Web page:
With my digital work, I will always start with a concept in a sketchbook using a pen or pencil. It’ll usually end up being a total mess of lines and shapes, which I’ll then translate into something a little cleaner. This then gets scanned and imported into Adobe Illustrator. I keep the drawing in the background as a loose reference but, more often than not, the digital work usually goes in a direction of its own. The same process applies for traditional illustration, minus the scanning bit, of course.
9. Who, or what, influences you?
I’m a big lover of beautiful, well thought out portrait photography. I wanted to go into photography for a long time before I finally settled on Illustration, so I guess it’s kind of reflected in my work. In terms of artists, I love the work of Paula Bonet. It’s elegant, delicate and just makes me want to draw. Miss Led, Gabriel Moreno and Glenn Arthur are also big influences of mine.
10. Have you worked for any clients? If so, how did you find them or did they contact you?
I’ve done a few projects for clients, all of which have come to me directly or been recommended by someone else. I take each and every one as a blessing, as there are so many awesome artists out there right now. Sometimes I think, during a project, “Am I really the right person for this?”, but that’s a stinky attitude to have. I give every single one my all and, at the end, I am always the biggest critic.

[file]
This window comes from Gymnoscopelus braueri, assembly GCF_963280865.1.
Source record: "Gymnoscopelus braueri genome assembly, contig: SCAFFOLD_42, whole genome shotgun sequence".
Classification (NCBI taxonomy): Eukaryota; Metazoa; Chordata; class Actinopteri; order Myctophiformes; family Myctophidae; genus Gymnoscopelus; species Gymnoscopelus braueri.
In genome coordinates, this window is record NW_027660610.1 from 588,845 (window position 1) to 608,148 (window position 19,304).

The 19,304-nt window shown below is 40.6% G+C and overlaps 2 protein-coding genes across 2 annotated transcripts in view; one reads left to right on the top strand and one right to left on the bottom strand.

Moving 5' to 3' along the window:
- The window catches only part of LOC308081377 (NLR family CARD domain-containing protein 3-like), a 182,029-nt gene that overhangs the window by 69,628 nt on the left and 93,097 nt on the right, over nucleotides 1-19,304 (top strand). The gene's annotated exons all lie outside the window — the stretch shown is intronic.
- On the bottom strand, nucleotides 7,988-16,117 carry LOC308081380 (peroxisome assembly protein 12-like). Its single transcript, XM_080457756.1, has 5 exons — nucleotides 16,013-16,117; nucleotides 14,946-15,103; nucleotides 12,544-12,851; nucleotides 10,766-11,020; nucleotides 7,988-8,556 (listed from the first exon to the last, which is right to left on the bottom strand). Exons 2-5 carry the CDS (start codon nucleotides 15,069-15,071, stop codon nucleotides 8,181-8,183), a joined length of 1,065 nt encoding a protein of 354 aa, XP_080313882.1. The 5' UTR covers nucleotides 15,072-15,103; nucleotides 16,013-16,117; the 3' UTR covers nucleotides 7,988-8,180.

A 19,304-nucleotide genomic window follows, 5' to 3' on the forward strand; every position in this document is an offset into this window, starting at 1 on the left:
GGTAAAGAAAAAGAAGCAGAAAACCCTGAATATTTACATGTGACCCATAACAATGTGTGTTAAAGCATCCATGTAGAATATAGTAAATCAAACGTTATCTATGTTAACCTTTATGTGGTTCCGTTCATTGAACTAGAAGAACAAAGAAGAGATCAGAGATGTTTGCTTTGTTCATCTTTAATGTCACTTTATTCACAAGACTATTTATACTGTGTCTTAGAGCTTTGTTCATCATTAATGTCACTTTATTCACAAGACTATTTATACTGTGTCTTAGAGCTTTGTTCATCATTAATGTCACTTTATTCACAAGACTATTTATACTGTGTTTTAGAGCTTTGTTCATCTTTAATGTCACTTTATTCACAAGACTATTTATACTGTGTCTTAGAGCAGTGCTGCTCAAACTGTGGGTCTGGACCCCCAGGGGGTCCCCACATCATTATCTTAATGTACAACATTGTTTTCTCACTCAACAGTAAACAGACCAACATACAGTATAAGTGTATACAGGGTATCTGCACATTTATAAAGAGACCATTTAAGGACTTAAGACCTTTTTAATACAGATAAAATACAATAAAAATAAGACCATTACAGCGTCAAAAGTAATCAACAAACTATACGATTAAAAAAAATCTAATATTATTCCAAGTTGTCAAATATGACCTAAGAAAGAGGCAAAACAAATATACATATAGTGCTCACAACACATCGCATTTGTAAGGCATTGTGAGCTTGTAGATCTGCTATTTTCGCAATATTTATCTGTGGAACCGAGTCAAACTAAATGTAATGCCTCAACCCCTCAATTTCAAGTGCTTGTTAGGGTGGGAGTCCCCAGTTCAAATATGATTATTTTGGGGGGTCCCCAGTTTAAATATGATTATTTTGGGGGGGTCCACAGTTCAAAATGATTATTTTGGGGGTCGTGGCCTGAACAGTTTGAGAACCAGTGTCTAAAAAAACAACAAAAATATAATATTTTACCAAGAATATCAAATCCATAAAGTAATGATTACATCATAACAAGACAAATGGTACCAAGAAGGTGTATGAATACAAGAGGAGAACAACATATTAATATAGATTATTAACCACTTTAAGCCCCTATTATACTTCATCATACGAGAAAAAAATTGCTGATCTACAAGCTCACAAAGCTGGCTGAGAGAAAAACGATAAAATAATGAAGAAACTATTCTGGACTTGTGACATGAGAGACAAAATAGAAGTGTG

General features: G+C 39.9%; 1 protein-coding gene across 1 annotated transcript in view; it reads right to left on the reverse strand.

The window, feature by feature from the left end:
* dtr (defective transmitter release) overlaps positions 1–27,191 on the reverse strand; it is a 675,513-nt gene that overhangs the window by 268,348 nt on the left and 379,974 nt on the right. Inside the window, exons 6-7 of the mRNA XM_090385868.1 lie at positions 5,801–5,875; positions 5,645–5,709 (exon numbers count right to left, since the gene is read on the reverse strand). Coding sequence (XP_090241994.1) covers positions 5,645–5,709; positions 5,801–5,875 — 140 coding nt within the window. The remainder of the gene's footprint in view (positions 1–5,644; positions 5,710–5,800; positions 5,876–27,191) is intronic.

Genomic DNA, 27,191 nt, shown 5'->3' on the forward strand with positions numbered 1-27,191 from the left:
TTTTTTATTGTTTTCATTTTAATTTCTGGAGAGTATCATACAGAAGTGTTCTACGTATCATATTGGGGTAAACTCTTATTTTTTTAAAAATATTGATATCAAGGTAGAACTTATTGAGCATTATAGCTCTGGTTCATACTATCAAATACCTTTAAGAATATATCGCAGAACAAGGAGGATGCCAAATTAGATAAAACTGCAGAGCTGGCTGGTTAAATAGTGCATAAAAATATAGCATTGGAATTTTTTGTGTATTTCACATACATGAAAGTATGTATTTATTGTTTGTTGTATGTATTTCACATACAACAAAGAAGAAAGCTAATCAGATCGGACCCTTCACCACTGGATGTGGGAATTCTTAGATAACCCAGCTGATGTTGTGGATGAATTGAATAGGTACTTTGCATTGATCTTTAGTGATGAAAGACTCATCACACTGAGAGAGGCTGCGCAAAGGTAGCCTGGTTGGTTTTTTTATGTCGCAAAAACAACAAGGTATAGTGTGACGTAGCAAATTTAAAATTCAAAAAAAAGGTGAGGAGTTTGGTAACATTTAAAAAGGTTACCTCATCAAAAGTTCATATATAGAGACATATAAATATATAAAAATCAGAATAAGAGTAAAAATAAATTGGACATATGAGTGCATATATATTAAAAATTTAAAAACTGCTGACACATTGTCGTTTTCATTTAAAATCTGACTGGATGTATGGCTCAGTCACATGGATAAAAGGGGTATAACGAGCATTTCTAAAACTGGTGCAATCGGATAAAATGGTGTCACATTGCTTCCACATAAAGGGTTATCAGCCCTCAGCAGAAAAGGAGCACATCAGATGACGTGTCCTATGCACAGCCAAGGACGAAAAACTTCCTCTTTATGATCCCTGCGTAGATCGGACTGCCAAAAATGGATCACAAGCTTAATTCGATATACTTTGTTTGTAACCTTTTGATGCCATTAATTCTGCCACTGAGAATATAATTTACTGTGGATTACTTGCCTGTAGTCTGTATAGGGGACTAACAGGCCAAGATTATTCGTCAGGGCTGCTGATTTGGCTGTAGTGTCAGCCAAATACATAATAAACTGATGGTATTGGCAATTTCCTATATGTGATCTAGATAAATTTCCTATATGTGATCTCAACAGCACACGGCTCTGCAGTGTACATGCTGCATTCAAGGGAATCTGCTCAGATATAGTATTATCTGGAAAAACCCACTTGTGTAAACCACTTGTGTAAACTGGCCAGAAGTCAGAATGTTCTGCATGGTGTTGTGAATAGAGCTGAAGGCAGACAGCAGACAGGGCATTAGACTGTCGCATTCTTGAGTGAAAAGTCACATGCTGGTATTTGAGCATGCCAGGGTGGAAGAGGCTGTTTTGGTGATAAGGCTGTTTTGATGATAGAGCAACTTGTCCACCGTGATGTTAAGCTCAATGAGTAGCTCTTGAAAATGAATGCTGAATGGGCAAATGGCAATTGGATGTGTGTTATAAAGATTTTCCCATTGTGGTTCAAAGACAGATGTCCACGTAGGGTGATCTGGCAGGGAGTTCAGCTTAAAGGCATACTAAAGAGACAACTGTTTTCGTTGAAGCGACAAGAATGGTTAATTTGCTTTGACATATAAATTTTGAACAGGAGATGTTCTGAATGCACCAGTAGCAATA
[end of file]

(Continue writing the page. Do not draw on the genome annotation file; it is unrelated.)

11. What are your opinions on the current state of illustration?
Perhaps just that, like many aspects of the creative industry, its importance is overlooked slightly. To be honest, I try not to focus on Illustration as a whole. I just draw and take the opportunities as and when they come.
12. What kind of music do you like and does it influence your work?
I love a whole variety of music, but there is only one type I listen to whilst drawing, and that’s Ambient/Post Rock. To epitomise, I’d say Sigur Ros. I’ve long had a fascination with the link between music and art, as they are essentially two sides of the same coin. I can’t work without music, and I think a lot of what I listen to dictates the outcome of my work.
13. You do both personal and commercial projects. How does the work created for them differ and which one do you prefer?
I’d say that, at the moment, I enjoy personal work far more, only because the commercial stuff I’ve done tends to be a little outside my comfort zone and so I’m having to adapt the way I work to suit the brief. This is by no means a bad thing but, in an ideal world, the work for clients would go hand in hand with my own stuff.
14. How do you market yourself?
Social media, promotional packages, and running down the street naked throwing business cards at old women and telling trees to keep the noise down.
15. If you could work for any client, who would it be and why?
Sigur Ros. Simply because their music has influenced so much of my work to date, and are largely the reason why I feel it’s so important to have a creative outlet.
16. Do you have any advice for aspiring illustrators?
I AM an aspiring illustrator! Does anyone have any advice for me?